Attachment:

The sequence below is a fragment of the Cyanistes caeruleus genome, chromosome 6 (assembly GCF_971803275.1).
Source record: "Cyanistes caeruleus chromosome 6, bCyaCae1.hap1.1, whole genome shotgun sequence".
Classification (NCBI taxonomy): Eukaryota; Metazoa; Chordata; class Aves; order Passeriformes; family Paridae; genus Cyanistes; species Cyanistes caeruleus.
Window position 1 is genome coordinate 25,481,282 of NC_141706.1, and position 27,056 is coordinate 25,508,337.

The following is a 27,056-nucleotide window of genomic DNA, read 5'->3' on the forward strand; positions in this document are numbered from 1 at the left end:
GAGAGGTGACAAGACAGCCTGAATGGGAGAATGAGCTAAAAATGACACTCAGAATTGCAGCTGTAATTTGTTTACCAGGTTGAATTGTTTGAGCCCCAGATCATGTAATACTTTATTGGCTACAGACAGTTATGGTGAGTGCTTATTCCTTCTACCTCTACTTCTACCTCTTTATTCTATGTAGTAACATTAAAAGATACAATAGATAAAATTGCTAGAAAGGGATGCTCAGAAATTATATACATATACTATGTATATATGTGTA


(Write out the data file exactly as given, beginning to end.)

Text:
The sequence below is a fragment of the Cyanistes caeruleus genome, chromosome 6 (assembly GCF_971803275.1).
Source record: "Cyanistes caeruleus chromosome 6, bCyaCae1.hap1.1, whole genome shotgun sequence".
Classification (NCBI taxonomy): Eukaryota; Metazoa; Chordata; class Aves; order Passeriformes; family Paridae; genus Cyanistes; species Cyanistes caeruleus.
Window position 1 is genome coordinate 25,481,282 of NC_141706.1, and position 27,056 is coordinate 25,508,337.

The following is a 27,056-nucleotide window of genomic DNA, read 5'->3' on the forward strand; positions in this document are numbered from 1 at the left end:
GAGAGGTGACAAGACAGCCTGAATGGGAGAATGAGCTAAAAATGACACTCAGAATTGCAGCTGTAATTTGTTTACCAGGTTGAATTGTTTGAGCCCCAGATCATGTAATACTTTATTGGCTACAGACAGTTATGGTGAGTGCTTATTCCTTCTACCTCTACTTCTACCTCTTTATTCTATGTAGTAACATTAAAAGATACAATAGATAAAATTGCTAGAAAGGGATGCTCAGAAATTATATACATATACTATGTATATATGTGTA